Making mother tinctures
The Bach Centre's heritage
Dr Bach taught his assistants Nora Weeks and Victor Bullen how to make remedies and all about the plants that should be used. Nora and Victor in turn trained John Ramsell and Nickie Murray, and when Nickie retired from the Centre John taught remedy-making to his daughter Judy Ramsell Howard.
Judy is the current Managing Director of the Centre, and she and her husband Keith between them have fifty years' experience of making remedies.
The Centre has always been involved in making mother tinctures. That continues today in our work as teachers, even though we are no longer directly involved in the commercialisation of remedies.
How remedies are made
Two methods are used to make remedies. Most of the more delicate flowers are prepared using the sun method. This involves floating the flower heads in pure water for three hours, in direct sunlight.
Woodier plants, and those that bloom when the sun is weak, are generally prepared by the boiling method - i.e. boiling the flowering parts of the plant for half an hour in pure water.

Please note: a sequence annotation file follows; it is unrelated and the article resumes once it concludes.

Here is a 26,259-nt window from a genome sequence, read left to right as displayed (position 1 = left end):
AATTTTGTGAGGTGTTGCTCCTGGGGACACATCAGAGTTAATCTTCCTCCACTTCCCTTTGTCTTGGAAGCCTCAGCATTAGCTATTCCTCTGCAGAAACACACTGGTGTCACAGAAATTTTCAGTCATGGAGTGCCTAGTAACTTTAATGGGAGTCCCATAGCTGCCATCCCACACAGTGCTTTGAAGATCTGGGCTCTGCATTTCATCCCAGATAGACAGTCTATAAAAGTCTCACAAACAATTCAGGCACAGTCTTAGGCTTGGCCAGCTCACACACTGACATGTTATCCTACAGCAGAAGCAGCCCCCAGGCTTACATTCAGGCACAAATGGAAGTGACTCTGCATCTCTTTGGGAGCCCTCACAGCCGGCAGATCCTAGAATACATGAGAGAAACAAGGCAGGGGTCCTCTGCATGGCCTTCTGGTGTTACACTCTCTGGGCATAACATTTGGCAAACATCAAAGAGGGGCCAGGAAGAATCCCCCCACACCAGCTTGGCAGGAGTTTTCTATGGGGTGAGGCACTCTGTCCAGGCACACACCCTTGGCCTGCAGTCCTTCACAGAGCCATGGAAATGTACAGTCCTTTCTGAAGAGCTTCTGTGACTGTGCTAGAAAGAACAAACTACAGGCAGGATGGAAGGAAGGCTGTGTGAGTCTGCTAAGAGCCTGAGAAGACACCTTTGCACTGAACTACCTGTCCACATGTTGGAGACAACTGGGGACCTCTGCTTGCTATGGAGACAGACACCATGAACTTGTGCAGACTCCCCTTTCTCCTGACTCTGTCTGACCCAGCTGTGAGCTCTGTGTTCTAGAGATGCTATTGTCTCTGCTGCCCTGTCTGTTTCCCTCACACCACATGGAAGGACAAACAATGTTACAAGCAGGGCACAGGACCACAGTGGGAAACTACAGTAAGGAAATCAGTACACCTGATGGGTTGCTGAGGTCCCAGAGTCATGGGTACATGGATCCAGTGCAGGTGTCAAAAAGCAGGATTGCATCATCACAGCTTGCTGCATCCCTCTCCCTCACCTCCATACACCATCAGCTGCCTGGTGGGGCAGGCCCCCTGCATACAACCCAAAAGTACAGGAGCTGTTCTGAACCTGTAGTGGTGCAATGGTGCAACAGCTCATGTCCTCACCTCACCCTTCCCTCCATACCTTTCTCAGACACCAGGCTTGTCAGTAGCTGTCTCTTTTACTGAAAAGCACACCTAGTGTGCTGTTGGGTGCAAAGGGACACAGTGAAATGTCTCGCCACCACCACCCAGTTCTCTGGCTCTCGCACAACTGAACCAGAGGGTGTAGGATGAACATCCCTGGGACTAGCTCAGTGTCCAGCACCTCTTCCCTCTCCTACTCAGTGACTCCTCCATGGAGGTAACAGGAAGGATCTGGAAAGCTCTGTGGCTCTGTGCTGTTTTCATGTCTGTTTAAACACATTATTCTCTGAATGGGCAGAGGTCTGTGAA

In both cases once heat has transferred the energy in the flowers to the water, the energised water is mixed with an equal quantity of brandy. This mix is the mother tincture.
Mother tincture is further diluted into brandy (at a ratio of two drops of mother tincture to 30 ml of brandy) to make the stock bottles that you see in the shops.
Up until 1991 the Bach Centre prepared, diluted and bottled its own remedies at Mount Vernon and sent them out to shops all over the world.
As world demand grew the Centre was unable to keep up, and we took the decision between 1991 and 1993 to sell our remedy-making business to an independent family-owned company called Nelsons. This left the Bach Centre free to concentrate on education and its work with practitioners.
Nowadays there are many companies making the 38 remedies. Any well-made remedy will work as well as any other. Our advice is to pick a brand you trust.
Here at the Centre we stock the Nelsons brand because it is made from local plants, many of which grow wild in the Bach Centre garden. The Nelsons remedy-maker has been trained by Judy and Keith, and uses many locations that were first identified by Dr Bach in the 1930s.
Mother tinctures are made by hand and in small quantities. Visit the Centre on a sunny spring or summer morning and you are likely to see the bowls laid out to catch the sun.